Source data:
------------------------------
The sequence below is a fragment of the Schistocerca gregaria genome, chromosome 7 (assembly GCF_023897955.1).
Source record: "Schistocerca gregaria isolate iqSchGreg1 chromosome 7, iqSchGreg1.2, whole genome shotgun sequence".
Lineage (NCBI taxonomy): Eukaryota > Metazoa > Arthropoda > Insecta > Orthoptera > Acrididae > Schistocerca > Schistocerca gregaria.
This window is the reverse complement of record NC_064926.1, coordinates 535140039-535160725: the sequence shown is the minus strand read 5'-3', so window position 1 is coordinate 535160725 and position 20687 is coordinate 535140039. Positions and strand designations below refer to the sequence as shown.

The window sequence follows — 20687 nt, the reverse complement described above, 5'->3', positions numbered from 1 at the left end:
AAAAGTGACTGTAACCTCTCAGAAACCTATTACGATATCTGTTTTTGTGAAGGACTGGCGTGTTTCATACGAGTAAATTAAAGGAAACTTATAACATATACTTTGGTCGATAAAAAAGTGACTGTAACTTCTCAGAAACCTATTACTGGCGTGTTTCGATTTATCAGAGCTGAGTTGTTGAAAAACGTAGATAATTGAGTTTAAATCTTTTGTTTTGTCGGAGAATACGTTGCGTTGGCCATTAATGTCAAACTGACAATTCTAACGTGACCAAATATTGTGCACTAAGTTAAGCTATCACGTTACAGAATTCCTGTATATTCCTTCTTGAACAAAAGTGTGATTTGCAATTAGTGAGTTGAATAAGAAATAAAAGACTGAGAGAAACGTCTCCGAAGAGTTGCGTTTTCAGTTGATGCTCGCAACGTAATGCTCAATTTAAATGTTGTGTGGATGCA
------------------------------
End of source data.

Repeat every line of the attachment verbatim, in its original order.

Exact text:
The sequence below is a fragment of the Schistocerca gregaria genome, chromosome 7 (assembly GCF_023897955.1).
Source record: "Schistocerca gregaria isolate iqSchGreg1 chromosome 7, iqSchGreg1.2, whole genome shotgun sequence".
Lineage (NCBI taxonomy): Eukaryota > Metazoa > Arthropoda > Insecta > Orthoptera > Acrididae > Schistocerca > Schistocerca gregaria.
This window is the reverse complement of record NC_064926.1, coordinates 535140039-535160725: the sequence shown is the minus strand read 5'-3', so window position 1 is coordinate 535160725 and position 20687 is coordinate 535140039. Positions and strand designations below refer to the sequence as shown.

The window sequence follows — 20687 nt, the reverse complement described above, 5'->3', positions numbered from 1 at the left end:
AAAAGTGACTGTAACCTCTCAGAAACCTATTACGATATCTGTTTTTGTGAAGGACTGGCGTGTTTCATACGAGTAAATTAAAGGAAACTTATAACATATACTTTGGTCGATAAAAAAGTGACTGTAACTTCTCAGAAACCTATTACTGGCGTGTTTCGATTTATCAGAGCTGAGTTGTTGAAAAACGTAGATAATTGAGTTTAAATCTTTTGTTTTGTCGGAGAATACGTTGCGTTGGCCATTAATGTCAAACTGACAATTCTAACGTGACCAAATATTGTGCACTAAGTTAAGCTATCACGTTACAGAATTCCTGTATATTCCTTCTTGAACAAAAGTGTGATTTGCAATTAGTGAGTTGAATAAGAAATAAAAGACTGAGAGAAACGTCTCCGAAGAGTTGCGTTTTCAGTTGATGCTCGCAACGTAATGCTCAATTTAAATGTTGTGTGGATGCA